Being willing to offer your own pronouns is a nice way to open the door and signal to somebody that you're curious about what identities they may have. And know that we all make mistakes, and that's okay. If you happen to misgender somebody and you are not doing it intentionally, generally that's not the end of the world for patients. They can recognize that. Just being able to quickly apologize and keep the conversation moving is all you have to do. You don't have to be afraid.
Oncology Data Advisor: Definitely, that's great advice. Are there any resources that nurses can consult to help improve their skills in this area?
Dr. Mullins: Yes, this is a very growing space, which is wonderful. In terms of existing things, I know the National LGBT Cancer Network has excellent resources. They partnered with the Society for Gynecologic Oncology to actually develop training modules for people who really want more in-depth training. They also have a lot of other resources there. There's SAGE, which focuses on LGBTQ aging and is a great resource. Then there is the National LGBTQIA+ Health Education Center, which also has some great resources and things like pamphlets that you can print out with responses to common questions.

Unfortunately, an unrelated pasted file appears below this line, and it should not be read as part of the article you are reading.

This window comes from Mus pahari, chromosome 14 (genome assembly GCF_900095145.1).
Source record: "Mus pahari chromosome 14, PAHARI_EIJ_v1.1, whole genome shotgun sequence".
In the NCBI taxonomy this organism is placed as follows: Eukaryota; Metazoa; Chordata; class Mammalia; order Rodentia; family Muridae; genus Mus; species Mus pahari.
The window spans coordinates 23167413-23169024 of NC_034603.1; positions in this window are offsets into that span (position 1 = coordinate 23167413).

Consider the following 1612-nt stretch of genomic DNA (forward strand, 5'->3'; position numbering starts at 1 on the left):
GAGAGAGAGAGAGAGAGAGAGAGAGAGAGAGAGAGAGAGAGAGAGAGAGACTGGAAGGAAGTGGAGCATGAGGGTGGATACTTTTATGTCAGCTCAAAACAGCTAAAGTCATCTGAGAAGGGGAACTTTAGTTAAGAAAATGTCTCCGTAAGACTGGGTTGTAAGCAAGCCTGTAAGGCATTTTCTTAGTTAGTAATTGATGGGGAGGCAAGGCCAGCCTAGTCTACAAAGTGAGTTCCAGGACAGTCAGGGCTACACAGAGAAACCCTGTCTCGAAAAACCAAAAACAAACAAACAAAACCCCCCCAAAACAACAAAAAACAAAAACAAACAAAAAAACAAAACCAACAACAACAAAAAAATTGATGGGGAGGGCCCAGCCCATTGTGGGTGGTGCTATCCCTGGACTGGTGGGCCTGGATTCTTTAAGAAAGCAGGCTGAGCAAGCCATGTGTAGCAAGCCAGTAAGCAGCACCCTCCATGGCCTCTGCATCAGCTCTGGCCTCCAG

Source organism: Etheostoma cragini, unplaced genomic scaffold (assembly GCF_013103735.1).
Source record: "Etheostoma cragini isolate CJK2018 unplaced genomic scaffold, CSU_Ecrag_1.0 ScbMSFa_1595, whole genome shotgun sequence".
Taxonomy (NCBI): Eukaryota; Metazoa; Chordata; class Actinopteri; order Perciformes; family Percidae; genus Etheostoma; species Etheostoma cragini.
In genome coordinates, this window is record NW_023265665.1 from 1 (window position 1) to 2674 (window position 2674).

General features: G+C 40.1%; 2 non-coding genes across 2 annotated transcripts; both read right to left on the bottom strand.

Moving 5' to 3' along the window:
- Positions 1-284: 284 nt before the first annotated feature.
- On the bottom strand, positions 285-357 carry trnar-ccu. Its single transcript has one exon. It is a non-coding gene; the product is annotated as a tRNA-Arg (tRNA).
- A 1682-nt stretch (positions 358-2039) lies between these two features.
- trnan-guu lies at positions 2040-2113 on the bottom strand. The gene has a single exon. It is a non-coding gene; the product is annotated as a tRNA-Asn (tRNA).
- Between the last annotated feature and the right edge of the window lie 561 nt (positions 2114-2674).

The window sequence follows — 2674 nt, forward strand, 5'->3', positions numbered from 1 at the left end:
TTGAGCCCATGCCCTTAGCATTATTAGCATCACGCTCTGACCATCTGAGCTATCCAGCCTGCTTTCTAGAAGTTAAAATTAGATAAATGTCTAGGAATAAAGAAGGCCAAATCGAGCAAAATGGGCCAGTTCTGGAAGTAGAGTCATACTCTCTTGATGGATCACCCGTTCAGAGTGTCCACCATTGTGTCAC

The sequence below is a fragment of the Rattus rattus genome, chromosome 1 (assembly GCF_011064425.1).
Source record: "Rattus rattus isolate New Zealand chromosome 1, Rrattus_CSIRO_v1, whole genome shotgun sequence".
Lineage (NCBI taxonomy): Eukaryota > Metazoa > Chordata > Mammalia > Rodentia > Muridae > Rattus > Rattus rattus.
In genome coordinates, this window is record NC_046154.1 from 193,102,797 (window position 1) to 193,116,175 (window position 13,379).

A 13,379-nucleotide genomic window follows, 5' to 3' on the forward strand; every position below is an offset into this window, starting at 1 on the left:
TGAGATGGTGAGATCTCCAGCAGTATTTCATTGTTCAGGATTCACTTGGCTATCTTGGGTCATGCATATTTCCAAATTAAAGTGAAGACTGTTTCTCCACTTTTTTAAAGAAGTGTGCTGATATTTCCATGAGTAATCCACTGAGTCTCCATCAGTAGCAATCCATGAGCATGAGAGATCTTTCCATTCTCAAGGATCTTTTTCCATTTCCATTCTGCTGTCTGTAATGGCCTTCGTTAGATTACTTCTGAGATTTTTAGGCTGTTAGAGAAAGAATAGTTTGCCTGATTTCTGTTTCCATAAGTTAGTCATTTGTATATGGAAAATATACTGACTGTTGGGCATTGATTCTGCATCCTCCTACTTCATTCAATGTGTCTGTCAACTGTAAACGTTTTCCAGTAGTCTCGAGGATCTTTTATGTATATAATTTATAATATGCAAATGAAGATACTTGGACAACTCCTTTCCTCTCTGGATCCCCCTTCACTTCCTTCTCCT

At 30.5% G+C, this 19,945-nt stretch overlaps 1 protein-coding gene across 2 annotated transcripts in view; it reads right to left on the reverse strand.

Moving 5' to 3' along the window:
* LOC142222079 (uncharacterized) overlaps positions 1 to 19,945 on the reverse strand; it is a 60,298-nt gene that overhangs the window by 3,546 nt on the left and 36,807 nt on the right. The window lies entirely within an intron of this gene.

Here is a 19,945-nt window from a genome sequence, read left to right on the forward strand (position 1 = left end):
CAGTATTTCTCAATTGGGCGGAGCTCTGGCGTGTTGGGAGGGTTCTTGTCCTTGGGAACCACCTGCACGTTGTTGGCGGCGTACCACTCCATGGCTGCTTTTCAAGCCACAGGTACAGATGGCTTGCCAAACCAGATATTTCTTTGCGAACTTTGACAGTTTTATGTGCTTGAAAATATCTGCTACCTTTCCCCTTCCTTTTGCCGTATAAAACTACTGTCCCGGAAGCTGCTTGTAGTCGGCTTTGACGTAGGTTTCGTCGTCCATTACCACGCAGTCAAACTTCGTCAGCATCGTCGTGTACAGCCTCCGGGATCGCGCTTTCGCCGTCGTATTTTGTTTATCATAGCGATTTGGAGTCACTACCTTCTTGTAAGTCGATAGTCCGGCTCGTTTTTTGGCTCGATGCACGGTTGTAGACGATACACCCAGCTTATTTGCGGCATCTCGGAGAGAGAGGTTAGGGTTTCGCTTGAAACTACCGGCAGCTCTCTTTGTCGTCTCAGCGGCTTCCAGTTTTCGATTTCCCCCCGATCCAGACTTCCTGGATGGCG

Oncology Data Advisor: Awesome, that's great to know. This is so informative, so thank you for sharing all this today.
Dr. Mullins: Thanks. Thanks for having me.
About Dr. Mullins
Megan Mullins, PhD, MPH, is an Assistant Professor at UT Southwestern Medical Center's O'Donnell School of Public Health and Simmons Comprehensive Cancer Center. Her research is focused on improving equity and quality of cancer care for patients with advanced-stage cancers, particularly for older adults, racial/ethnic minorities, and sexual/gender minorities, and on providing goal-concordant end-of-life care. She is currently the Principal Investigator of a national NRG Oncology pilot study evaluating barriers and facilitators to SOGI data collection and developing a stakeholder-engaged implementation strategy to aid in SOGI data collection.
For More Information
Ghazal L & Mullins M (2023). One size does not fit all: cancer survivorship in diverse populations. Presented at: 48th Annual Oncology Nursing Society Congress. Available at: https://ons.confex.com/ons/2023/meetingapp.cgi/Session/5031
National Cancer Institute (2022). Sexual orientation and gender identity (SOGI) data collection. Available at: https://cancercontrol.cancer.gov/research-emphasis/supplement/sexual-orientation-gender-identity
SAGE: Advocacy and Services for LGBTQ+ Elders (2023). Available at: https://www.sageusa.org/
National LGBTQIA+ Health Education Center (2023). Available at: https://www.lgbtqiahealtheducation.org/
Transcript edited for clarity. Any views expressed above are the speaker's own and do not necessarily reflect those of Oncology Data Advisor.